Fun Facts

Want some more interesting facts about the Proserpinus clarkiae?
    *Member of the Sphingidae family
    *Wingspan is from 3-3.8 centimeters (Butterflies and Moths of North America 2014 and Macromoths of Northwest   Forests and Woodland 2013).

    *Moths have such impressive hearing that a male moth can smell a female moth that is rougly seven miles away (Live Science 2012).
    *Interestingly enough, some adult moths do not have a mouth, therefore do not eat (Project InSECT LLC 2009).
    *Many moths have the awesome ability to mimic other insects to avoid being eaten by predators.
    *Moths can vary from the size of a pencil tip up to the size of a typical bird (Live Science 2012).

Why should you care about the Clark's Sphinx Moth?
There is an estimated 150-250,000 different species of moths (Butterflies and Moths of North America 2014). This does not include plenty that are still undiscovered. Moths are a huge part of biodiversity and an even bigger part to the ecosystem. If moths were eliminated, this would cause a huge problem for other wildlife. Moths feed on nectar which helps pollinate other flowers and at times, helps with plants evolving. Moths are also considered food for many other organisms. If moths were eliminated from the environment, it would cause a drastic change in the environment. The Proserpinus clarkiae adds to the biodiversity in the ecosystem.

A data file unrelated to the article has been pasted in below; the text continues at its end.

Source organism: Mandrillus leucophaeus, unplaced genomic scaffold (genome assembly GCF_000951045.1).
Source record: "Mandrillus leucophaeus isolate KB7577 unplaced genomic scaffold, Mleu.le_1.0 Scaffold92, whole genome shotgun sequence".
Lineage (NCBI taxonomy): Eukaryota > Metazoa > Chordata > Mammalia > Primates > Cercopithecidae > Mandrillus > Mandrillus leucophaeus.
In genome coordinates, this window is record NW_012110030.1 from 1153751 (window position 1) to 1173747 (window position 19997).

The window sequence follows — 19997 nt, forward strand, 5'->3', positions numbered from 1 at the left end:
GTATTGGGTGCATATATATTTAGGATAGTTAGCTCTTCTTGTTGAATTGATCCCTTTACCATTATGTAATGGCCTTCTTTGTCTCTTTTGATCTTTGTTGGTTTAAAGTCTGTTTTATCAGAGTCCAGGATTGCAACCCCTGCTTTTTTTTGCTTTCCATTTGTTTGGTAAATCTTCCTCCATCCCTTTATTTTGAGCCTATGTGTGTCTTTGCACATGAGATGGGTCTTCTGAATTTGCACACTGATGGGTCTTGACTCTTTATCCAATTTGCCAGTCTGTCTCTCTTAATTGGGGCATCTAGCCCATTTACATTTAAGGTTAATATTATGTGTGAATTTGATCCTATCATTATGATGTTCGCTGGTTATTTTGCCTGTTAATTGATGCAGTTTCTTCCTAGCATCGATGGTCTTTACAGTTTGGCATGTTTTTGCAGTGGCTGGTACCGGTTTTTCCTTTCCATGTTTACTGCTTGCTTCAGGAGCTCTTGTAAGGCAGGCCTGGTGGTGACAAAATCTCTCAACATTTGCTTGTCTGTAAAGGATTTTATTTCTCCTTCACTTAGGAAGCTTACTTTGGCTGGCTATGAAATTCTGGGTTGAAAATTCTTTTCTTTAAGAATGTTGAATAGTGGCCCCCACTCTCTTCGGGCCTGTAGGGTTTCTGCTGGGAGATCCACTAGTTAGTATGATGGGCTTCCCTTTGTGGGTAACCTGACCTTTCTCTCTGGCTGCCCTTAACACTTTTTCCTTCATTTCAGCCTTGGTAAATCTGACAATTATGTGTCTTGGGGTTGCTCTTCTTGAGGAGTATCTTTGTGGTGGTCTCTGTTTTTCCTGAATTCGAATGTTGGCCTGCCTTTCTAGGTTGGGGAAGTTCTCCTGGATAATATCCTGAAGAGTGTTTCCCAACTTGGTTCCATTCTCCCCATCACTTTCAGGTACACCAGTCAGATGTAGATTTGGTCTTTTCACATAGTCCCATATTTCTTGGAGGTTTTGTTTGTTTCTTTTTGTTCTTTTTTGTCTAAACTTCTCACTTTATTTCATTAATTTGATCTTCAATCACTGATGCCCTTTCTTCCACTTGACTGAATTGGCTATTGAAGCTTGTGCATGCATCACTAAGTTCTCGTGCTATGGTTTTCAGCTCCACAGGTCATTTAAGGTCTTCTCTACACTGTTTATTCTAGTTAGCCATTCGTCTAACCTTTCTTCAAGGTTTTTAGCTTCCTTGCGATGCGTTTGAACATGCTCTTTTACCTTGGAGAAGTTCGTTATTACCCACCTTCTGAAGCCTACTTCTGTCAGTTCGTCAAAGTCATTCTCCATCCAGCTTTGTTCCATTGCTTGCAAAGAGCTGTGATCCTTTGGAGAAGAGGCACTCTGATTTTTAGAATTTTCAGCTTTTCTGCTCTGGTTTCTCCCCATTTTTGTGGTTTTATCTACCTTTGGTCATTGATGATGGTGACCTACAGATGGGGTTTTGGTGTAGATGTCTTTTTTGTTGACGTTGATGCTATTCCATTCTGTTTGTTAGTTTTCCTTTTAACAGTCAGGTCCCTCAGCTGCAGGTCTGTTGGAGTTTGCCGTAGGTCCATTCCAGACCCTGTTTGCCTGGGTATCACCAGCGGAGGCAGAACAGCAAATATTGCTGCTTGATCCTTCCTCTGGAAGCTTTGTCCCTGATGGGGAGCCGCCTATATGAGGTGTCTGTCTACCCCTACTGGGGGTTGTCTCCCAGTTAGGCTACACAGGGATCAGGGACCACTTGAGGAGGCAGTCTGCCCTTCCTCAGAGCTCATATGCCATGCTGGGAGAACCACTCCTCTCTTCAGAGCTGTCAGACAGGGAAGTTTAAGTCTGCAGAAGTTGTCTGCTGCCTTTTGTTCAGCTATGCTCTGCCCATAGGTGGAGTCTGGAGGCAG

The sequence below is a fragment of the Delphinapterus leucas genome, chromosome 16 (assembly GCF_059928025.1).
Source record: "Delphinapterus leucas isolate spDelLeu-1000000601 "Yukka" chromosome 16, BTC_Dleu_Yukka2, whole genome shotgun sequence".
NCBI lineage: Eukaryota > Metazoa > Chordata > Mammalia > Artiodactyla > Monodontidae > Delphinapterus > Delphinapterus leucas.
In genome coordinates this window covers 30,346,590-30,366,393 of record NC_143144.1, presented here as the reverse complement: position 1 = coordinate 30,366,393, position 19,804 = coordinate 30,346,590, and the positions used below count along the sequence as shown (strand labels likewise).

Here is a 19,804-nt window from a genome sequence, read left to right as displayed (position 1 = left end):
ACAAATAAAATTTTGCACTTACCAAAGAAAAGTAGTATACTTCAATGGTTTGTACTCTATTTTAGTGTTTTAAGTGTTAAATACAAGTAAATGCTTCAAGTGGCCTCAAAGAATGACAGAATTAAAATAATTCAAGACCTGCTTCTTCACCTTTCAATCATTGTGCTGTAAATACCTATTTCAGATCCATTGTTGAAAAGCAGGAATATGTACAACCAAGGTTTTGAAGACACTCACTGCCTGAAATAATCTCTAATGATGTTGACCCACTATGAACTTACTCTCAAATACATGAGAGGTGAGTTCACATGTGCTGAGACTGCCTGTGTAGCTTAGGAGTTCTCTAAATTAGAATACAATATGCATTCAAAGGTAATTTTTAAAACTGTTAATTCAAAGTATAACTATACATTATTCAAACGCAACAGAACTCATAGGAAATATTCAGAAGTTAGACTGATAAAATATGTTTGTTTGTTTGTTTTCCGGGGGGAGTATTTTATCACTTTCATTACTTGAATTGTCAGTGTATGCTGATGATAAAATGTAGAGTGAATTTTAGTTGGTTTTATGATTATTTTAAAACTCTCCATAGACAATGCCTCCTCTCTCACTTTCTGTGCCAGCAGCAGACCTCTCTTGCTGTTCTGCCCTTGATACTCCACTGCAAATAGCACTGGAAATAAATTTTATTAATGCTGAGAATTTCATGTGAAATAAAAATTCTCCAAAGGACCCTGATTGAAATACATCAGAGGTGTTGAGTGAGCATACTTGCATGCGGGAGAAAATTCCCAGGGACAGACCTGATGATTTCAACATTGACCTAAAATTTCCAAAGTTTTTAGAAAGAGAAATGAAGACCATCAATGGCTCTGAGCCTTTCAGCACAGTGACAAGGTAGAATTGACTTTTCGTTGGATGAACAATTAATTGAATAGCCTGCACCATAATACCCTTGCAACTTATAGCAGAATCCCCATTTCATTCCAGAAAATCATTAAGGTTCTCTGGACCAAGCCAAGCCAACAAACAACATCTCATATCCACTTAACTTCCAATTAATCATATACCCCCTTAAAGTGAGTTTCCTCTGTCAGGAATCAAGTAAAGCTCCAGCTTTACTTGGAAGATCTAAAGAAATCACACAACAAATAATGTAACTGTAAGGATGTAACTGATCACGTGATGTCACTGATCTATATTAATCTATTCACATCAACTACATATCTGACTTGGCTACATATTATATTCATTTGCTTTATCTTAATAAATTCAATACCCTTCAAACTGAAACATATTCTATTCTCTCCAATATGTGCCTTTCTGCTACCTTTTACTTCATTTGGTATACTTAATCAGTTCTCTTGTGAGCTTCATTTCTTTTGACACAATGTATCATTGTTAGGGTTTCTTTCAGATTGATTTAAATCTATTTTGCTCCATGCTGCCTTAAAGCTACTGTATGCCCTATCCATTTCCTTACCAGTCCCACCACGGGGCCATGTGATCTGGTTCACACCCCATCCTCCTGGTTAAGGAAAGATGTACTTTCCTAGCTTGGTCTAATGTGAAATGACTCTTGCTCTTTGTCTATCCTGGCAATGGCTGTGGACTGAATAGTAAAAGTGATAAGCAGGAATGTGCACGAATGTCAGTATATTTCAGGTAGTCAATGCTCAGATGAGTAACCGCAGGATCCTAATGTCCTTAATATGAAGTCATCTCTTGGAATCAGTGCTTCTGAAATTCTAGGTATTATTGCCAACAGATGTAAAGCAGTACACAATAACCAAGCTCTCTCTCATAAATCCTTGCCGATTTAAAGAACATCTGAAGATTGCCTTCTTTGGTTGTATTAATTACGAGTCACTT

Why did we choose this organism?
We chose to make our website about the Clark's Sphinx Moth from a wide varitety of organisms spread throughout our professor's study system. Our professor, Dr. Thomsen, started with all grassland species and works as part of the Angelo Reserve. Our organism came from different species that are listed on the Angelo Reserve website. When given the list of these organisms, we at first did not know what any of these organisms were. We were extremely interested in the moth because neither one of us had ever heard of it before. This gave us the ability to reasearch the organism and become more familiar with the incredible Clark's Sphinx! To see more of these organisms from this website and more organisms that my professor studies,
click here.

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